forestpunk

A Journal Of The Dark Arts

Kangding Ray – Solens Arc (Raster-Noton)

405a763d73_640_480On Solens Arc, Kangding Ray stops the river of time, takes an axe to the frozen ocean of fashion, breaks with tradition, and creates 4 sound worlds to mesmerize and explore.

A stone thrown, just to watch it fly. A projectile launched for the sole purpose of drawing a ballistic trajectory in the sky. The Solens Arc is what remains after the subtraction of the goal, a simple parabolic curve defined by gravity, impulse and starting angle. No target to hit, no catharsis to wait for, just the beauty of the flight.

– press release

Ever since Simon Reynolds and K-Punk proved, without a shadow of a doubt, the existence of the hardcore continuum, the idea of style and progression has seemed a bit iffy in the electronic music world, if not in all of Popular Music, with the hauntological out-of-whackness of point-and-click instaculture making things just that much more confusing. For the longest time, with dance music, only the latest craze was permissable in the clubs, and playing something besides the current trend would empty the dancefloor. Trip-hop died a slow and miserable death, d&b was shuffled off towards specialist nights where the breakers continued to practice their kung-fu in the shadows, Jungle gradually morphed into something else. Of course, all of these styles would make the inevitable nostalgic revolutions, with current musicians like Burial, Lee Gamble & Zomby making melancholy reflections on The Death Of RAve and all that.

TONY2In the eternal now of the Global Village, we are now experiencing a curious phenomena where it seems that every trend is happening, and you can choose whatever sphere you like to dwell in. This is the feeling I get, when listening to Solens’ Arc, a ballistic trajectory, devoid of goal. Just to see what happens, to trace the arc of its flight.

Solens’ Arc is constructed as 4 independent arcs, four sound worlds to explore and get lost in. It takes you on a journey through neon glittering cities in the dust, knocking pneumatic steamtunnels, castles in the clouds.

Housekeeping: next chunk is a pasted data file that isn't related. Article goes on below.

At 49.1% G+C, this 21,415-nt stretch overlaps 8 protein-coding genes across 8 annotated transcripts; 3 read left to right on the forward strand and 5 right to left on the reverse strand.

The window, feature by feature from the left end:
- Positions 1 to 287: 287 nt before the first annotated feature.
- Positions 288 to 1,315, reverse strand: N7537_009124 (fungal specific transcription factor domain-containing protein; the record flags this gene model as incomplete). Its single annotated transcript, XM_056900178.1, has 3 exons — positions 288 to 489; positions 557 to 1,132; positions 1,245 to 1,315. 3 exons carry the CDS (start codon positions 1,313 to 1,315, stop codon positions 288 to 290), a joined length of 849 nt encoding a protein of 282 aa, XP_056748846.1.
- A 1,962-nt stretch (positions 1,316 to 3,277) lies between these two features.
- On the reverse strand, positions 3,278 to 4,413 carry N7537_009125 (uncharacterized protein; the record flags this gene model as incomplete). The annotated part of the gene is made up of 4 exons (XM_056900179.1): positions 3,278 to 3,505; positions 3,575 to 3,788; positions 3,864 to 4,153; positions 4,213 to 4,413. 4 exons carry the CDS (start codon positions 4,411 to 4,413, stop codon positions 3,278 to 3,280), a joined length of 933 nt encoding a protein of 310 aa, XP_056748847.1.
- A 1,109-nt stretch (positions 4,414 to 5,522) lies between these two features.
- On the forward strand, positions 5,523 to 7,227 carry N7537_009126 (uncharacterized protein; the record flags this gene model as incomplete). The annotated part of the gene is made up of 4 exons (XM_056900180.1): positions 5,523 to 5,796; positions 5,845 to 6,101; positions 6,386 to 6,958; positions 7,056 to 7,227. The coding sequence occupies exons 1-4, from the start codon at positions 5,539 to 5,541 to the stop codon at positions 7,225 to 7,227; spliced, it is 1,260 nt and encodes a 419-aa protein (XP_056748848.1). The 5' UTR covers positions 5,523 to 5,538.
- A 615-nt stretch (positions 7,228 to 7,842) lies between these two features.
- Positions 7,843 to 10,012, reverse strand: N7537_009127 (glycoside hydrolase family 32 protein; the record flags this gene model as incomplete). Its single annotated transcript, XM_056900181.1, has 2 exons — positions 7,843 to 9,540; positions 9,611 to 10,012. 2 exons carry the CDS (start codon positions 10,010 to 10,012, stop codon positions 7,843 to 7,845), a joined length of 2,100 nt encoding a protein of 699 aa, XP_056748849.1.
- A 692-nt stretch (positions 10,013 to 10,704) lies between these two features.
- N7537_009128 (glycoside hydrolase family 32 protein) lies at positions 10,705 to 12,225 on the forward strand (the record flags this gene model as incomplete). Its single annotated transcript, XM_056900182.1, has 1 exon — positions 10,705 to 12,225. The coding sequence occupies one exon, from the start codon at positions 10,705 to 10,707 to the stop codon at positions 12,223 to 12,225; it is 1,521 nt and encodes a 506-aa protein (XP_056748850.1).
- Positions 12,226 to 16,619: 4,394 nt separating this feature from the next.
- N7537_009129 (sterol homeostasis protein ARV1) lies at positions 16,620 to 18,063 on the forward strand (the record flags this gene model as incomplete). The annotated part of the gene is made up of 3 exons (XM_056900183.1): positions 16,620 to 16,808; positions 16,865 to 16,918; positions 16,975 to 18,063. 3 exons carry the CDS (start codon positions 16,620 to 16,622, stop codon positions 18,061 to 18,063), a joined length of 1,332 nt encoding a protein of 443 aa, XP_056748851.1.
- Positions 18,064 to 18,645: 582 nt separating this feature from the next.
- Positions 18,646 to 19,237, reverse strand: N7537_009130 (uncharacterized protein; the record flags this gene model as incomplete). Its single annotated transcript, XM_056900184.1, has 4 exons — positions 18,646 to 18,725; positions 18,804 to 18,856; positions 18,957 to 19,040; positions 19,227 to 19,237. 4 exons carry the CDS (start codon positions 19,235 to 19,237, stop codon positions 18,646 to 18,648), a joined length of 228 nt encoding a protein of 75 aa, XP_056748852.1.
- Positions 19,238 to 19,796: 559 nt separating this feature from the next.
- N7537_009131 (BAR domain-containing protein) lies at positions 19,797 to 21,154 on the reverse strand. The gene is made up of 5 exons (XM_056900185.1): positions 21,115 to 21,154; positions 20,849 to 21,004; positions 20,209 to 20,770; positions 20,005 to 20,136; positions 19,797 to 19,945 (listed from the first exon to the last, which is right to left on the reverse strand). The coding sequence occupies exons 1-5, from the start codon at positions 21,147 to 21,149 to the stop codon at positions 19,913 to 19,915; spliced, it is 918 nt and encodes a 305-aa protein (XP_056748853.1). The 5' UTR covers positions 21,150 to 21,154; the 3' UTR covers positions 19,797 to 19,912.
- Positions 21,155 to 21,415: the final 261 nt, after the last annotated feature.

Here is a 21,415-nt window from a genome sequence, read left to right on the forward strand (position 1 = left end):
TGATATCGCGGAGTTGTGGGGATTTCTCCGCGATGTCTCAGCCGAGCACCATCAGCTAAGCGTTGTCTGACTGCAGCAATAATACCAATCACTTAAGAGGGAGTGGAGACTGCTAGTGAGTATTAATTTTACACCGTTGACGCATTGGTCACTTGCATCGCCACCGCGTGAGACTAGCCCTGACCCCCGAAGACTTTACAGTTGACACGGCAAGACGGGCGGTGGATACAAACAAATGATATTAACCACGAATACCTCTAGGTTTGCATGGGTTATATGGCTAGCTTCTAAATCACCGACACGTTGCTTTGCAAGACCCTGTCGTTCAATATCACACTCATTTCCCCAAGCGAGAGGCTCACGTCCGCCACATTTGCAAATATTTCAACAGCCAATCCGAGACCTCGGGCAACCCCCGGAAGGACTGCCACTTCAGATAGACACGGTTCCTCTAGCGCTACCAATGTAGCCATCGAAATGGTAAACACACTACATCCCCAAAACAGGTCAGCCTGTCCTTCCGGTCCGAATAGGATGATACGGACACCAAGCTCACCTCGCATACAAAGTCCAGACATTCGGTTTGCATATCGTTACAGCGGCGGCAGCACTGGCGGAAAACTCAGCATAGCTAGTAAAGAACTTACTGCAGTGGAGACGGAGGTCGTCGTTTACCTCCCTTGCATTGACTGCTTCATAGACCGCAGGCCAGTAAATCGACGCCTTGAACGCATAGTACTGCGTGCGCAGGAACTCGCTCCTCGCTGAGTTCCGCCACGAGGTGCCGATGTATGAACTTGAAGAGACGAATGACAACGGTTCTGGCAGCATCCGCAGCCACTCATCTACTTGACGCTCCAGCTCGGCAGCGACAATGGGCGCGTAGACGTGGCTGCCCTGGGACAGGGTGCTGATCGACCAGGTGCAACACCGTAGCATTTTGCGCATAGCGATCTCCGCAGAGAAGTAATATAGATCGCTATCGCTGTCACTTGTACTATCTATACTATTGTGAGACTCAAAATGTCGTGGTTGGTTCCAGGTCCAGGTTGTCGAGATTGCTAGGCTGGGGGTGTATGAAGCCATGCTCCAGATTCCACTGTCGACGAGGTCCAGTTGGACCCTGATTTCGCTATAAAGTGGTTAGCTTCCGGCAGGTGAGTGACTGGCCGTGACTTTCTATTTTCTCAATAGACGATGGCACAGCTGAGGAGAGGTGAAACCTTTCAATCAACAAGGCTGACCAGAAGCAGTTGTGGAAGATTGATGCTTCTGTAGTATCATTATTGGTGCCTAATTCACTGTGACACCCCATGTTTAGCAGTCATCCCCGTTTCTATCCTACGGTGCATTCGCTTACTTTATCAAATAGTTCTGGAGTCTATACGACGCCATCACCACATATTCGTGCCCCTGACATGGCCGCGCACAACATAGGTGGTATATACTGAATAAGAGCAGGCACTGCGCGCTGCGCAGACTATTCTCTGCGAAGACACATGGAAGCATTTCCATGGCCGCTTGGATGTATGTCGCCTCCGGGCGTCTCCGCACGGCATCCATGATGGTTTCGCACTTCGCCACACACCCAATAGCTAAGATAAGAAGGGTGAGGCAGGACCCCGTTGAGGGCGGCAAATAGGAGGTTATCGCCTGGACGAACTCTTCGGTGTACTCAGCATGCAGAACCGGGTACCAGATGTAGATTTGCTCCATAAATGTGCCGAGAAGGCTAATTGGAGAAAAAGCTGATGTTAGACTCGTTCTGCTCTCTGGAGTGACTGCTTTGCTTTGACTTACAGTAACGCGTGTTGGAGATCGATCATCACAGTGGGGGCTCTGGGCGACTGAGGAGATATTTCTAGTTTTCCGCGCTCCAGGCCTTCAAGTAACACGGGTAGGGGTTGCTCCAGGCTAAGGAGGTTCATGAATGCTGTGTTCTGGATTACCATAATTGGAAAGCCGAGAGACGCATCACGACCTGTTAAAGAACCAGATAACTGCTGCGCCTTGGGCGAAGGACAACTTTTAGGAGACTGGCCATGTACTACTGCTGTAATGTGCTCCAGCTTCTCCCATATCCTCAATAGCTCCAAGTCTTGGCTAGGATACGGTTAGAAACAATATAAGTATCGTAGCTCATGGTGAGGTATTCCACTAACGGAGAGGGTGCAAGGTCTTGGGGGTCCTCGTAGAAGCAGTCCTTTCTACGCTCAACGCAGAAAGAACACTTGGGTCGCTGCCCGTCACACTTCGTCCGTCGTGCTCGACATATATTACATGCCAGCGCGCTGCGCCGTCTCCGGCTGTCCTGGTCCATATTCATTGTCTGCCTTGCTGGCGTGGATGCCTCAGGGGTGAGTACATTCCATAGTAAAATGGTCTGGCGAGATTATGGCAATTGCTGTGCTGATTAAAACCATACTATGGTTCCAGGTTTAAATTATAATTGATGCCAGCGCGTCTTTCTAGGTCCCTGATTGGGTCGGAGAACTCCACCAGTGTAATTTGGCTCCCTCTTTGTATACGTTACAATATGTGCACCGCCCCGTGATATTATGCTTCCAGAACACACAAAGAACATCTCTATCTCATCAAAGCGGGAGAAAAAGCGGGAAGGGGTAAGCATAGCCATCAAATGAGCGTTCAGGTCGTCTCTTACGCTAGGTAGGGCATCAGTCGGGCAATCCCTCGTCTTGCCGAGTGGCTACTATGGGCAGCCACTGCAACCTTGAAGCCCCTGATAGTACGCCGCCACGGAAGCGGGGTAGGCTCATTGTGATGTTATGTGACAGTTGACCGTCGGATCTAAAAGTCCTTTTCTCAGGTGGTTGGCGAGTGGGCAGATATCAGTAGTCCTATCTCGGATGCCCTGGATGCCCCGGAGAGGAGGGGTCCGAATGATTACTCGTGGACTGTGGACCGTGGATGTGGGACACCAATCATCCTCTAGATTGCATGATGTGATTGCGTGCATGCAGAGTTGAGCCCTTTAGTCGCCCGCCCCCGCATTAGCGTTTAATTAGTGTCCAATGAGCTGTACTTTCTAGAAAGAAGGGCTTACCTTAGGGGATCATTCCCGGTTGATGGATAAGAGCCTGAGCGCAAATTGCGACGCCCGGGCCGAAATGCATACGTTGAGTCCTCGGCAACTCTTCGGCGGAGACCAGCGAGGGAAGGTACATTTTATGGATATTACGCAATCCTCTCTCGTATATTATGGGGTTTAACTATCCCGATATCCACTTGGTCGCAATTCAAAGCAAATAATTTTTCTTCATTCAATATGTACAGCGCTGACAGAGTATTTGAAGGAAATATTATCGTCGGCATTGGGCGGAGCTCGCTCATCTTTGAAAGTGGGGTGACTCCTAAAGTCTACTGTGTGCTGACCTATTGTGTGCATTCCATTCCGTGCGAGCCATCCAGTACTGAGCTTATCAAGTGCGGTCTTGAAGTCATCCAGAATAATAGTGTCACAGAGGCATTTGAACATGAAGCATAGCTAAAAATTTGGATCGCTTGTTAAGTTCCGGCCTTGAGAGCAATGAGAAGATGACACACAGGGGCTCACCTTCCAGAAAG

While Solens’ Arc may exist in a crystal sphere of its own, that’s not to say it’s out of fashion, as it’s quite timely and up to date. Most of the material sticks to the strong Industrial Techno of recent favour. Kangding Ray has absorbed the ferric bassweight of Emptyset, the broken rhythms and distant rave anthems of Burial, but mixed with the timelessness of William Basinski‘s Distintegration Loops, which glitter like a curtain of flame on, like on ‘L’Envol’. Kangding Ray has assimilated most of our favorite electronic music of the last 10 years, and spun it into a gorgeous whole. I was also reminded of The Stranger’s Watching Dead Empires In Decay, with its peculiar ability to evoke a sense of place, imaginary industrial landscapes to explore, the back alleys of your minds.


 

 
While some critical listeners have taken issue with the recent strand of degraded, handmade techno, in this instance i’m glad that Raster-Noton is cracking its hermetically sealed laboratories, and letting in a bit of grit and texture. I, and i’m sure many of you, have been hypnotized and mesmerized by their latter day binaural beats, their aesthetic seemed rooted in the late ’90s/early ’00s digital glitch and microelectronics: a style which seems to be going the way of the pterodactyl, at least with the main movers and grinders of the techno world. I chalk this up to a proliferation of digital audio technology, with it being too easy for anybody to remix, time-stretch, beat repeat and drop key, and then toss it up on SoundCloud for the world to ogle (not that there’s anything wrong with that).

There seems to be a movement in the electronic underworld towards the homespun and the hand-selected, with d&b resurrectionists like Lee Bannonmaking a point of hand-programming his Amen Breaks, the hard-steel sound sculptures of Logos’, or the hardware fucking of Container or Factory Floor. Everything seems perfectly placed and polished to perfection – the bass glistening like mirrored obsidian, the synths flickering like will-o’-the-wisps around yr headspace. A feeling of CARE and CRAFT is rising in electronic music, that is an antidote to greedy corporate product and bland hip-hop muzak.

Very much recommended! Excellent techno. Get lost & explore.

Kangding Ray – Solens Arc

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One comment on “Kangding Ray – Solens Arc (Raster-Noton)

  1. Leigh Wright
    March 3, 2014

    I listened to this album yesterday – fucking brilliant, one of the best electronic beat albums I’ve heard for a while, and it’ll be getting many a repeat listen, that’s for sure!

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